Pope Benedict stresses, even though there is a legitimate role for government to ensure the rights of all, especially the most vulnerable, the state cannot possibly provide for everyone. As he says, there are many other "living forces" that must respond to the needs of people, needs which often go beyond our desire for "bread alone." The Church as an organized institution has a role and a responsibility to be one means of such charitable outreach and service.

Here in the archdiocese, in our parishes and through many social service agencies, we have a long and distinguished track record of service for people of all backgrounds. Many of our parishes have been offering job-fairs and discussion groups and counseling for those who are seeking new employment opportunities. We are proud to have an active St. Vincent de Paul Society, our Catholic Social Services agencies, and other faith-based programs that provide resources for body and spirit.

The Catholic Church partners with many civic and ecumenical organizations to address the immediate and long-term needs of people of all ages and circumstances. We also commend the many other non-profits who provide "daily bread" to individuals and families, day in and day out. We can take justifiable pride in the 40-year history of Focus: HOPE, which was a creative response to challenges at a time when our nation was going through political and sociological transition. We need the same kind of creative strategies today.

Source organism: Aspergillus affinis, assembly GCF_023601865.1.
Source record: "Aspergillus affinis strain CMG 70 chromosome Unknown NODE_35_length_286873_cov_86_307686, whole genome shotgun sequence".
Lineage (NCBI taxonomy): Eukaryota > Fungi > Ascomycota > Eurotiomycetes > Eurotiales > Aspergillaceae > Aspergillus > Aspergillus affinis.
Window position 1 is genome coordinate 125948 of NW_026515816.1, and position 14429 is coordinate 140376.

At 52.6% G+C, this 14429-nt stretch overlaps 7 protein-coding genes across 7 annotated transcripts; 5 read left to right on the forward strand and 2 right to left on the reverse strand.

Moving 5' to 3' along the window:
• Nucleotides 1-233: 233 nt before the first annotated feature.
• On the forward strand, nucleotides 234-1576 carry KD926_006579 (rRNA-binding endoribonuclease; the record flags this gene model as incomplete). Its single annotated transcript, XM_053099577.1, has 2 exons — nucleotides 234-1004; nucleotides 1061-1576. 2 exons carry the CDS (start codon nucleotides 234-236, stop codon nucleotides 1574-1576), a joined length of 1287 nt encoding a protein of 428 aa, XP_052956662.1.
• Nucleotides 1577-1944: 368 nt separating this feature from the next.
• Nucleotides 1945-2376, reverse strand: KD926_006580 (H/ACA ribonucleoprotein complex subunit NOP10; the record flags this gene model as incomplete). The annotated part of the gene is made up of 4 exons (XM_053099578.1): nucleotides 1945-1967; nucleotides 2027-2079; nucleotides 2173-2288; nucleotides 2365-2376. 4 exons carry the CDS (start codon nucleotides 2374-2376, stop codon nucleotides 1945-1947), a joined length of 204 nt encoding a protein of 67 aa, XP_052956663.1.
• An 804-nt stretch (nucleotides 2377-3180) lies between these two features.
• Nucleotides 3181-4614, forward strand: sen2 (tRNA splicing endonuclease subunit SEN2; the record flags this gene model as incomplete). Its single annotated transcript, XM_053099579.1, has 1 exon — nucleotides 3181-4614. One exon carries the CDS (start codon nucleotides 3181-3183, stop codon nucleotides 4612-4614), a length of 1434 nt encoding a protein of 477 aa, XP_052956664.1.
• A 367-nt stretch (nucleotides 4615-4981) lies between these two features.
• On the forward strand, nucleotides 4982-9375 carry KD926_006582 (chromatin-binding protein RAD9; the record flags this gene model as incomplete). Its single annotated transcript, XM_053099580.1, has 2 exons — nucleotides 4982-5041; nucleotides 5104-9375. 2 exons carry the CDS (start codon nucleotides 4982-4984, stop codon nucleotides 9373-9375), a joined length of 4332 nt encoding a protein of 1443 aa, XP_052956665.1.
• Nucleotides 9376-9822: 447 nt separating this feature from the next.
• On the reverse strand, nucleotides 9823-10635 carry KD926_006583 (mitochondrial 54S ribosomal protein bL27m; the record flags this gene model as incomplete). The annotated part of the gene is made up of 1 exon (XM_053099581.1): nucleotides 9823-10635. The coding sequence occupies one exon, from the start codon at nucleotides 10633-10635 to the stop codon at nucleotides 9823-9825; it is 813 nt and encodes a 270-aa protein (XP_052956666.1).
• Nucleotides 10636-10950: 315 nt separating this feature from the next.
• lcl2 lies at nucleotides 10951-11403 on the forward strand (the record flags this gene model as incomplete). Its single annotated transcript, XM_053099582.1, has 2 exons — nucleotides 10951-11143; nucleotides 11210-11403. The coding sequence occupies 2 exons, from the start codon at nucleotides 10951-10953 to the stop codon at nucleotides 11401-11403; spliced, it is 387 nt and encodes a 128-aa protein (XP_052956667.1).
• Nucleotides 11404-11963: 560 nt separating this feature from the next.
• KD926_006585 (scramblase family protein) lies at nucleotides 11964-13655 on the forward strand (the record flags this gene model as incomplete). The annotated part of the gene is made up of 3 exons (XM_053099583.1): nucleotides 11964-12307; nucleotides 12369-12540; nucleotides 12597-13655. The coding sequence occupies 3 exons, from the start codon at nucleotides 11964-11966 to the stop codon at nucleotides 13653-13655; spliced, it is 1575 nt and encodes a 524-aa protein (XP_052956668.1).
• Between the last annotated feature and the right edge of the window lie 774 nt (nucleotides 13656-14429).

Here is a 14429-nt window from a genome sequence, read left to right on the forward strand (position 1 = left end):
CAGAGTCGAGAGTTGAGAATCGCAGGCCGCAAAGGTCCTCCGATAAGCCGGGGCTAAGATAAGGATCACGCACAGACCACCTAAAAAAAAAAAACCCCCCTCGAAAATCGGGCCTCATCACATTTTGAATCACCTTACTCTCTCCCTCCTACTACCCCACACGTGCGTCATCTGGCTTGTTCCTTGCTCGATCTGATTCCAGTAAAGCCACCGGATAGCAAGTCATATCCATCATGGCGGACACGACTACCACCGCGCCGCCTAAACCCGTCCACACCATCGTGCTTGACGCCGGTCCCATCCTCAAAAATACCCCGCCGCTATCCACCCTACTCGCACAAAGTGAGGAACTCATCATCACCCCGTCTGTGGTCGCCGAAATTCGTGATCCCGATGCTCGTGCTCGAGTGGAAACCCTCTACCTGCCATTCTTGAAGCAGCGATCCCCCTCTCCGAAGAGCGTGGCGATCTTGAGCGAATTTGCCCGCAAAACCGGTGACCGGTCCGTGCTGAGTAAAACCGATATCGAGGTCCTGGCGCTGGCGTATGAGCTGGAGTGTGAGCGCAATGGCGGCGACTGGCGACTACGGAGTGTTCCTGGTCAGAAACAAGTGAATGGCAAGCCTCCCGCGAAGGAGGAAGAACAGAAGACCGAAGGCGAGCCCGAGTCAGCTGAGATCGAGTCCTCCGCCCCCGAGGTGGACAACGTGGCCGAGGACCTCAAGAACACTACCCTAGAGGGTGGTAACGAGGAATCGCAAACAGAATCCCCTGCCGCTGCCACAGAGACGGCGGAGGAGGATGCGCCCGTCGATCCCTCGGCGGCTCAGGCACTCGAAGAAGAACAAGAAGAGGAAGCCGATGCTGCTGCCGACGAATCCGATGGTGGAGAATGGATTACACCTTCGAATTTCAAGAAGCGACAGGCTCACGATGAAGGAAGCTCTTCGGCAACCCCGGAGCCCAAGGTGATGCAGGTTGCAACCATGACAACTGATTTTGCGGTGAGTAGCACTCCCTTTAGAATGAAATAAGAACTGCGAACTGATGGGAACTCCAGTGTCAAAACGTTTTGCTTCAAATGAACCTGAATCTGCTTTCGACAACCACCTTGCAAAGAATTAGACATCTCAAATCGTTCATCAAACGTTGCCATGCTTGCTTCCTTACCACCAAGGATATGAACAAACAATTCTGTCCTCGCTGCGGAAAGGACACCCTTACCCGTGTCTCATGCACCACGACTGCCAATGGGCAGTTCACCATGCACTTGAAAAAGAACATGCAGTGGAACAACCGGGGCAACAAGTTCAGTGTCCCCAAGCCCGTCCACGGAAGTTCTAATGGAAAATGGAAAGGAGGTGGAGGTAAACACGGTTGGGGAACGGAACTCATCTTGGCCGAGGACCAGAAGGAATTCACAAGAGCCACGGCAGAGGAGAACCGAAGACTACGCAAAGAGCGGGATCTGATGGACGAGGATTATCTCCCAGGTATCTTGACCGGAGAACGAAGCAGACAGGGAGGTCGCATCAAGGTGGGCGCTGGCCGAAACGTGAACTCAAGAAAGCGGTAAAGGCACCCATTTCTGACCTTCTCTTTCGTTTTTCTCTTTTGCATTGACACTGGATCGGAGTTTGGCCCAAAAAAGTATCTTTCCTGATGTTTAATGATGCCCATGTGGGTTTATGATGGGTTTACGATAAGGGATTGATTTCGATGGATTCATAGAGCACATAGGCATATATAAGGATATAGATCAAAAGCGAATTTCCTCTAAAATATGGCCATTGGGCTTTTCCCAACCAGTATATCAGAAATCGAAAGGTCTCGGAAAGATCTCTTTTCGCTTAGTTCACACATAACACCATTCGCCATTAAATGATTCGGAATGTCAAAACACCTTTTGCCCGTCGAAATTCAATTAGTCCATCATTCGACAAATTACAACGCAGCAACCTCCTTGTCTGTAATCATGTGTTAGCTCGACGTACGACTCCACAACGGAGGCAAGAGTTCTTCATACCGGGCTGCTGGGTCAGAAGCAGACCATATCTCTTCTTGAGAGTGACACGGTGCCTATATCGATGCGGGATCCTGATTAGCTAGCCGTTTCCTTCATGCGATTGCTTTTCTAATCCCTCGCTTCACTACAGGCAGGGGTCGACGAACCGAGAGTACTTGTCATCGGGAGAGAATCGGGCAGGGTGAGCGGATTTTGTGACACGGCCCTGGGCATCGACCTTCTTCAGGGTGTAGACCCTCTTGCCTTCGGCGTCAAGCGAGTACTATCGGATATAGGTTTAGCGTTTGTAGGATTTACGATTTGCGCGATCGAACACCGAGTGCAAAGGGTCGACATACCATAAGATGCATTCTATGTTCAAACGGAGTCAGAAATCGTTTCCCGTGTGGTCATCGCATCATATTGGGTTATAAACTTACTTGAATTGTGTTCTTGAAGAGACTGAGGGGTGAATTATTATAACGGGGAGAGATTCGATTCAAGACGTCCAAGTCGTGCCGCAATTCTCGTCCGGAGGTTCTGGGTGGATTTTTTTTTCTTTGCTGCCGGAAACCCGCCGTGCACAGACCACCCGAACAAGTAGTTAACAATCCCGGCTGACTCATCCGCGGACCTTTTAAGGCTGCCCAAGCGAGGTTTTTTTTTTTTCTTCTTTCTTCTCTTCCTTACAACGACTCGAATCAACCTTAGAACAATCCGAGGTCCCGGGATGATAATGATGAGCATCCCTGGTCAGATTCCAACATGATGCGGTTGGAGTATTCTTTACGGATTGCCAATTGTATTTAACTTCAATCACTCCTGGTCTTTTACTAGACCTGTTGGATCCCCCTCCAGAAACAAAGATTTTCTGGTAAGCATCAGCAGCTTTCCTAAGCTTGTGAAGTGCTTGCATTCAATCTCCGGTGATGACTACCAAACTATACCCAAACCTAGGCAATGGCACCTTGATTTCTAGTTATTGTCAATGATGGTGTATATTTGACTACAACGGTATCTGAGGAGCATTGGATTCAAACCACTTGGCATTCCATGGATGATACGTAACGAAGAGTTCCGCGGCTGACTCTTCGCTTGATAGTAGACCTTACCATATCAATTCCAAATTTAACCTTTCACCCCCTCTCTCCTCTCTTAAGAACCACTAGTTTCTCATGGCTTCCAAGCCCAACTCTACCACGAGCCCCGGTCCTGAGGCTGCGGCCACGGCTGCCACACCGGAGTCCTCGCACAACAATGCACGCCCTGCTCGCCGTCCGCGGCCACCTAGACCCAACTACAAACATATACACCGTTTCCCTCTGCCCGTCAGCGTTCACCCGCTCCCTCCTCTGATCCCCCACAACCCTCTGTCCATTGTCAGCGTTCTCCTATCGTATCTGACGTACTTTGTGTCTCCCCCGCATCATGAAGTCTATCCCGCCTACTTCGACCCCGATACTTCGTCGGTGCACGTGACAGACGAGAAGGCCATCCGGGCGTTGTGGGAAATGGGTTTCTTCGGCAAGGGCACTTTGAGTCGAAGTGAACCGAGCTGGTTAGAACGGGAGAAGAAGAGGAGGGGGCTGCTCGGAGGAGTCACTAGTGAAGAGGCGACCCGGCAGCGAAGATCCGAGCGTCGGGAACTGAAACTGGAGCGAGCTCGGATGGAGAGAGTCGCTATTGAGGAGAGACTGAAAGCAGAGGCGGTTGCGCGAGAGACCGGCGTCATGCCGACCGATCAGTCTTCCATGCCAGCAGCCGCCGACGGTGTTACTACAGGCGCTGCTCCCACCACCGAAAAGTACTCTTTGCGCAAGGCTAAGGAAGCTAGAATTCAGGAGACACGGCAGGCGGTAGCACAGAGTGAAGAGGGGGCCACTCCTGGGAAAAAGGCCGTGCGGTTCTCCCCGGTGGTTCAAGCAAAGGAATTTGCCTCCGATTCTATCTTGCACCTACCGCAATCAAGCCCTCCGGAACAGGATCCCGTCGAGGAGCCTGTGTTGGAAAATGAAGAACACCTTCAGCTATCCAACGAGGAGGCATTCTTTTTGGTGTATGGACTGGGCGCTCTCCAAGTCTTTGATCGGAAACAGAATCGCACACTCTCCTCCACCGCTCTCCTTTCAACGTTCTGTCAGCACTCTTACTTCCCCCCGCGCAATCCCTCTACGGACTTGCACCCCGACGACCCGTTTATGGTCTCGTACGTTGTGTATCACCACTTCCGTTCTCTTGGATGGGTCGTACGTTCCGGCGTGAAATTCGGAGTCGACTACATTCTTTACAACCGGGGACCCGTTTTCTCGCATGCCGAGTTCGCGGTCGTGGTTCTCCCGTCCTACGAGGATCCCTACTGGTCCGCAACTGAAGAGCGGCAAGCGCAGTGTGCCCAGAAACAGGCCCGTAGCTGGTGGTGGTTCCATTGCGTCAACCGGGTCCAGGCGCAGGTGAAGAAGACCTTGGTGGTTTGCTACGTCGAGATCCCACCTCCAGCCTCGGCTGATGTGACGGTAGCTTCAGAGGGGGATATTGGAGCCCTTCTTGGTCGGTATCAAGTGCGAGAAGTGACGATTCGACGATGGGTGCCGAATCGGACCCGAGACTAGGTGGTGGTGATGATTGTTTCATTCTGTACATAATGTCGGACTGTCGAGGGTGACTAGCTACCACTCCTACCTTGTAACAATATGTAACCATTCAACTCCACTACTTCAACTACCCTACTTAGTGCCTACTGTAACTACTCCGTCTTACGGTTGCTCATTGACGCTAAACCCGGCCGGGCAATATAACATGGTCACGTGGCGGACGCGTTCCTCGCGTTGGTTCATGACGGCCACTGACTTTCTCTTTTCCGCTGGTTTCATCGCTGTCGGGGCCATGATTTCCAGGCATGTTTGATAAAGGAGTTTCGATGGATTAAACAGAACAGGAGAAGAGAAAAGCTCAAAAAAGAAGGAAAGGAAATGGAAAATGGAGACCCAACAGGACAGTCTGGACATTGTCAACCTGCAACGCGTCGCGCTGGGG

There is something each of us can, and must do, every single day for one another. While we may not have the economic means to help others, every one of us has the ability to pray and find a way to be of service. Charity is a way of life, a virtue to be nurtured daily through prayer and action. We give love to God for His own sake and love to our neighbors on account of God.

Hope dawns as we cooperate with the grace of God that calls us to conversion and turning away from anxiety about self. God asks us to be purified and simplified so that our awareness of His presence and love will be all the more vital and dynamic.

Prayer, alone or with others. is one of the most powerful "medicines" or therapies of all; as we pray, we discover a sense of peace and a fresh perspective. We begin to see ourselves and our circumstances as God does. As Pope Benedict says, "seeing with the eyes of Christ" we can give to others "the look of love they crave."